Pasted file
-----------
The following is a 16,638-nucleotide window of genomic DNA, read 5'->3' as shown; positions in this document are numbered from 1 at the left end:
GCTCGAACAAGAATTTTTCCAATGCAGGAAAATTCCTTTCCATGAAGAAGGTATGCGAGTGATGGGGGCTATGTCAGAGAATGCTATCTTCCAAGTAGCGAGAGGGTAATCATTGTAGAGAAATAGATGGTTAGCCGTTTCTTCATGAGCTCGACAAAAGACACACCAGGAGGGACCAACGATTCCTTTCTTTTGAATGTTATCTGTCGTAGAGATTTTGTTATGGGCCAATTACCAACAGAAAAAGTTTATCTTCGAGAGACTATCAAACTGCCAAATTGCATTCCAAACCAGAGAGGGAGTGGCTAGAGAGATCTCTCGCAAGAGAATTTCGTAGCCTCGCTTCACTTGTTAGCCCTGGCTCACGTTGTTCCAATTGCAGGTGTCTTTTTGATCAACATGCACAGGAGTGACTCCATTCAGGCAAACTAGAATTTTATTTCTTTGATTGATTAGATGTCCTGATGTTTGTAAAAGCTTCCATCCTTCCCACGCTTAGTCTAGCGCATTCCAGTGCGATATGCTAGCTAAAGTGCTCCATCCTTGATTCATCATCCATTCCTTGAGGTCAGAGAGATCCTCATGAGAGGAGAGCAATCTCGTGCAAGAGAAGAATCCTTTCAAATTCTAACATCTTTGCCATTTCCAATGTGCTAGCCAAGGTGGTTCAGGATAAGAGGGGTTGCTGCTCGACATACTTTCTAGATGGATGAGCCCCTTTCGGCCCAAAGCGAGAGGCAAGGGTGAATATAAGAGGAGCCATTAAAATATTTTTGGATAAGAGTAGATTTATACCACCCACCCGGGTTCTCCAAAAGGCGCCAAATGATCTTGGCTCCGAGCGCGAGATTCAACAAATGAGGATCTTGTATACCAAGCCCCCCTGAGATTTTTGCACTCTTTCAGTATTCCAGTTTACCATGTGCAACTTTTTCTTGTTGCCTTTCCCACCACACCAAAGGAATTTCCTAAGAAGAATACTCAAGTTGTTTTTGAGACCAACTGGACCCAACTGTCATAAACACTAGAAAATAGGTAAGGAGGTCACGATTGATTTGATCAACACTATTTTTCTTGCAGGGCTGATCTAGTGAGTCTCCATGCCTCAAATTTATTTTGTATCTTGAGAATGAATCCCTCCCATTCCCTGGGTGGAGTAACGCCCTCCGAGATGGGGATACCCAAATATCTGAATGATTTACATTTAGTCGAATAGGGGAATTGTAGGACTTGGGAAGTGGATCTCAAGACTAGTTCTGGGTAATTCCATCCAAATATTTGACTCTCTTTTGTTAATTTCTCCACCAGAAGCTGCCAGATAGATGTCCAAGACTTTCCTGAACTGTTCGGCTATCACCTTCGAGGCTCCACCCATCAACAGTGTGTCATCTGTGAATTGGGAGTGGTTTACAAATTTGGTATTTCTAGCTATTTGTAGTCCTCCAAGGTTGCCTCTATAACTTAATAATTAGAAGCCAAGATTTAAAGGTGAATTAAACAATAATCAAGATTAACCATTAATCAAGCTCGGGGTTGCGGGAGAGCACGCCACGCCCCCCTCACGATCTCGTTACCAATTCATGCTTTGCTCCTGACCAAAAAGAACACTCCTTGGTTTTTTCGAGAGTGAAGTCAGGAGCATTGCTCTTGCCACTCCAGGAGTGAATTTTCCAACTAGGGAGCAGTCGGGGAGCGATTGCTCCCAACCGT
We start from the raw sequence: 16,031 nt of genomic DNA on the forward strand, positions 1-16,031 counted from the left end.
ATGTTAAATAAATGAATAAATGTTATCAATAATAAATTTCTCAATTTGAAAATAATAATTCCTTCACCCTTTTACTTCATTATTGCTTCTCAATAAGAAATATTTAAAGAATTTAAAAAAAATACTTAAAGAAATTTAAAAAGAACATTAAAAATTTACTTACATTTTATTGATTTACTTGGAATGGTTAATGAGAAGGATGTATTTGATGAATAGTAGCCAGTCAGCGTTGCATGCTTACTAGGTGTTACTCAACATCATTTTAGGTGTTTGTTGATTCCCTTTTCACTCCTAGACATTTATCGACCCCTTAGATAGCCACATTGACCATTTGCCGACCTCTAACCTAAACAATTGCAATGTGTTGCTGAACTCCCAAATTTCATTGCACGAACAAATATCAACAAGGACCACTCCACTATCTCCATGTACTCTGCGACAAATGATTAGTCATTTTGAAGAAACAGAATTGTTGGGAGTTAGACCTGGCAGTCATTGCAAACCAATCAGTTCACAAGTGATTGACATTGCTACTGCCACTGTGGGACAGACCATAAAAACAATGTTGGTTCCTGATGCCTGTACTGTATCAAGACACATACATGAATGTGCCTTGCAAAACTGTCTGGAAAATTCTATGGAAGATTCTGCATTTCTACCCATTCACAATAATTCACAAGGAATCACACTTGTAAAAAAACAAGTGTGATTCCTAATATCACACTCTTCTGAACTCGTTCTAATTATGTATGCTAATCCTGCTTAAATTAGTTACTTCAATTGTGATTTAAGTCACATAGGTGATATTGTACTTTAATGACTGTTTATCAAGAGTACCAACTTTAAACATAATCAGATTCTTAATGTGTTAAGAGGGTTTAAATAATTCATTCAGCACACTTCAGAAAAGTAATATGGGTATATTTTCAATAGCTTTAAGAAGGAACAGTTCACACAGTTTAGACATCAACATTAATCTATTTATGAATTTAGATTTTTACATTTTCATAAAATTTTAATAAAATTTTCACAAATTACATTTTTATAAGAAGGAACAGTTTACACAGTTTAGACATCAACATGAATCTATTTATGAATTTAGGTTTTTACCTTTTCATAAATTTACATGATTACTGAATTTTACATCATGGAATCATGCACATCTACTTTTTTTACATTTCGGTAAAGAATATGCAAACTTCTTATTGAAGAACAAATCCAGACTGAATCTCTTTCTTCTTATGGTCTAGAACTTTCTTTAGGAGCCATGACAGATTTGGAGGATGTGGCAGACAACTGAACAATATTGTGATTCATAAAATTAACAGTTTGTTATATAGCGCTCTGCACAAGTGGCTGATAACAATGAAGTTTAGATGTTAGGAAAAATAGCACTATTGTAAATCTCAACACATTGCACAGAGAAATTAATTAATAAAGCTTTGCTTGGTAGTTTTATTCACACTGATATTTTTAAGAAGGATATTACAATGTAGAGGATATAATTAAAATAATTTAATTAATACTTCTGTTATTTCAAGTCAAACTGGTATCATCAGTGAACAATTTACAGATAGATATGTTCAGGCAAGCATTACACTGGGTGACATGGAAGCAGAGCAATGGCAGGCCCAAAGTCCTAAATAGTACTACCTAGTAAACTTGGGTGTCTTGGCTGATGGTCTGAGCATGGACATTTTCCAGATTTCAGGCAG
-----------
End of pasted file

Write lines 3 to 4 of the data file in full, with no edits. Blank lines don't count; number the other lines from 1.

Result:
We start from the raw sequence: 16,031 nt of genomic DNA on the forward strand, positions 1-16,031 counted from the left end.
ATGTTAAATAAATGAATAAATGTTATCAATAATAAATTTCTCAATTTGAAAATAATAATTCCTTCACCCTTTTACTTCATTATTGCTTCTCAATAAGAAATATTTAAAGAATTTAAAAAAAATACTTAAAGAAATTTAAAAAGAACATTAAAAATTTACTTACATTTTATTGATTTACTTGGAATGGTTAATGAGAAGGATGTATTTGATGAATAGTAGCCAGTCAGCGTTGCATGCTTACTAGGTGTTACTCAACATCATTTTAGGTGTTTGTTGATTCCCTTTTCACTCCTAGACATTTATCGACCCCTTAGATAGCCACATTGACCATTTGCCGACCTCTAACCTAAACAATTGCAATGTGTTGCTGAACTCCCAAATTTCATTGCACGAACAAATATCAACAAGGACCACTCCACTATCTCCATGTACTCTGCGACAAATGATTAGTCATTTTGAAGAAACAGAATTGTTGGGAGTTAGACCTGGCAGTCATTGCAAACCAATCAGTTCACAAGTGATTGACATTGCTACTGCCACTGTGGGACAGACCATAAAAACAATGTTGGTTCCTGATGCCTGTACTGTATCAAGACACATACATGAATGTGCCTTGCAAAACTGTCTGGAAAATTCTATGGAAGATTCTGCATTTCTACCCATTCACAATAATTCACAAGGAATCACACTTGTAAAAAAACAAGTGTGATTCCTAATATCACACTCTTCTGAACTCGTTCTAATTATGTATGCTAATCCTGCTTAAATTAGTTACTTCAATTGTGATTTAAGTCACATAGGTGATATTGTACTTTAATGACTGTTTATCAAGAGTACCAACTTTAAACATAATCAGATTCTTAATGTGTTAAGAGGGTTTAAATAATTCATTCAGCACACTTCAGAAAAGTAATATGGGTATATTTTCAATAGCTTTAAGAAGGAACAGTTCACACAGTTTAGACATCAACATTAATCTATTTATGAATTTAGATTTTTACATTTTCATAAAATTTTAATAAAATTTTCACAAATTACATTTTTATAAGAAGGAACAGTTTACACAGTTTAGACATCAACATGAATCTATTTATGAATTTAGGTTTTTACCTTTTCATAAATTTACATGATTACTGAATTTTACATCATGGAATCATGCACATCTACTTTTTTTACATTTCGGTAAAGAATATGCAAACTTCTTATTGAAGAACAAATCCAGACTGAATCTCTTTCTTCTTATGGTCTAGAACTTTCTTTAGGAGCCATGACAGATTTGGAGGATGTGGCAGACAACTGAACAATATTGTGATTCATAAAATTAACAGTTTGTTATATAGCGCTCTGCACAAGTGGCTGATAACAATGAAGTTTAGATGTTAGGAAAAATAGCACTATTGTAAATCTCAACACATTGCACAGAGAAATTAATTAATAAAGCTTTGCTTGGTAGTTTTATTCACACTGATATTTTTAAGAAGGATATTACAATGTAGAGGATATAATTAAAATAATTTAATTAATACTTCTGTTATTTCAAGTCAAACTGGTATCATCAGTGAACAATTTACAGATAGATATGTTCAGGCAAGCATTACACTGGGTGACATGGAAGCAGAGCAATGGCAGGCCCAAAGTCCTAAATAGTACTACCTAGTAAACTTGGGTGTCTTGGCTGATGGTCTGAGCATGGACATTTTCCAGATTTCAGGCAG